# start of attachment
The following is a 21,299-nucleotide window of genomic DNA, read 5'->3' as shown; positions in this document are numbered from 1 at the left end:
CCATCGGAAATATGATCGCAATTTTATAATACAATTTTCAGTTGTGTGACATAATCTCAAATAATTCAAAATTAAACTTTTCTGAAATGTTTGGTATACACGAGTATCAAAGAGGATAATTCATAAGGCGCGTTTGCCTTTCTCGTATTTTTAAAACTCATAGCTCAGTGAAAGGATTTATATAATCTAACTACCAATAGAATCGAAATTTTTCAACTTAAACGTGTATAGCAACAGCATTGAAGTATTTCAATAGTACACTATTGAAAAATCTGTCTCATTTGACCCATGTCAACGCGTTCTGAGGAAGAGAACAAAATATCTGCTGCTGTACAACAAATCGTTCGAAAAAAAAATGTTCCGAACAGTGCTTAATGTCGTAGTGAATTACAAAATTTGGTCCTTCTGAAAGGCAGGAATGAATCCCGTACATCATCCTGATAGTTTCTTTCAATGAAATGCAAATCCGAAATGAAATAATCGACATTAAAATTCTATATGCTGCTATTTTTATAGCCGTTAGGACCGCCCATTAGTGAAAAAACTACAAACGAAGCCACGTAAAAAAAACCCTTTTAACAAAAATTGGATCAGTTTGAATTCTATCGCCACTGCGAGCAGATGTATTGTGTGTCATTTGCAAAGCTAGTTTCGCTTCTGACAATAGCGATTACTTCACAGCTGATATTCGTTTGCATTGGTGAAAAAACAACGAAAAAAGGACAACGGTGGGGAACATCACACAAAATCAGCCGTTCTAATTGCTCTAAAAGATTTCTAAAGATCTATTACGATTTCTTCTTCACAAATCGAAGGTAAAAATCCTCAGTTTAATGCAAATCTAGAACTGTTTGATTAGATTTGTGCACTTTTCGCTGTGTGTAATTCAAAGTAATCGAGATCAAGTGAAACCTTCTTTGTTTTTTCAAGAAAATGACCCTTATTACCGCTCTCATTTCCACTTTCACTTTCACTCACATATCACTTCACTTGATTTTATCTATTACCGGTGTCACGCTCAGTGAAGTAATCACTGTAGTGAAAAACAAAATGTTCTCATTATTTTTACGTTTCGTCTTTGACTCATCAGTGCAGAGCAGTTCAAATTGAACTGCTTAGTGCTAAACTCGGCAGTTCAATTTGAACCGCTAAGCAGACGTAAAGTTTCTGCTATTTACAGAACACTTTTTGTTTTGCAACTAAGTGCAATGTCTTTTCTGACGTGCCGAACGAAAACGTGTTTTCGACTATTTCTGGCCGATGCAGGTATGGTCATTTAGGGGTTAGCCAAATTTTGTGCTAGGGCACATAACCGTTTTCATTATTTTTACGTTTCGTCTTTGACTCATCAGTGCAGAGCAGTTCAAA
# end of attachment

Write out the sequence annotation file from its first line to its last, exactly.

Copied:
The following is a 21,299-nucleotide window of genomic DNA, read 5'->3' as shown; positions in this document are numbered from 1 at the left end:
CCATCGGAAATATGATCGCAATTTTATAATACAATTTTCAGTTGTGTGACATAATCTCAAATAATTCAAAATTAAACTTTTCTGAAATGTTTGGTATACACGAGTATCAAAGAGGATAATTCATAAGGCGCGTTTGCCTTTCTCGTATTTTTAAAACTCATAGCTCAGTGAAAGGATTTATATAATCTAACTACCAATAGAATCGAAATTTTTCAACTTAAACGTGTATAGCAACAGCATTGAAGTATTTCAATAGTACACTATTGAAAAATCTGTCTCATTTGACCCATGTCAACGCGTTCTGAGGAAGAGAACAAAATATCTGCTGCTGTACAACAAATCGTTCGAAAAAAAAATGTTCCGAACAGTGCTTAATGTCGTAGTGAATTACAAAATTTGGTCCTTCTGAAAGGCAGGAATGAATCCCGTACATCATCCTGATAGTTTCTTTCAATGAAATGCAAATCCGAAATGAAATAATCGACATTAAAATTCTATATGCTGCTATTTTTATAGCCGTTAGGACCGCCCATTAGTGAAAAAACTACAAACGAAGCCACGTAAAAAAAACCCTTTTAACAAAAATTGGATCAGTTTGAATTCTATCGCCACTGCGAGCAGATGTATTGTGTGTCATTTGCAAAGCTAGTTTCGCTTCTGACAATAGCGATTACTTCACAGCTGATATTCGTTTGCATTGGTGAAAAAACAACGAAAAAAGGACAACGGTGGGGAACATCACACAAAATCAGCCGTTCTAATTGCTCTAAAAGATTTCTAAAGATCTATTACGATTTCTTCTTCACAAATCGAAGGTAAAAATCCTCAGTTTAATGCAAATCTAGAACTGTTTGATTAGATTTGTGCACTTTTCGCTGTGTGTAATTCAAAGTAATCGAGATCAAGTGAAACCTTCTTTGTTTTTTCAAGAAAATGACCCTTATTACCGCTCTCATTTCCACTTTCACTTTCACTCACATATCACTTCACTTGATTTTATCTATTACCGGTGTCACGCTCAGTGAAGTAATCACTGTAGTGAAAAACAAAATGTTCTCATTATTTTTACGTTTCGTCTTTGACTCATCAGTGCAGAGCAGTTCAAATTGAACTGCTTAGTGCTAAACTCGGCAGTTCAATTTGAACCGCTAAGCAGACGTAAAGTTTCTGCTATTTACAGAACACTTTTTGTTTTGCAACTAAGTGCAATGTCTTTTCTGACGTGCCGAACGAAAACGTGTTTTCGACTATTTCTGGCCGATGCAGGTATGGTCATTTAGGGGTTAGCCAAATTTTGTGCTAGGGCACATAACCGTTTTCATTATTTTTACGTTTCGTCTTTGACTCATCAGTGCAGAGCAGTTCAAA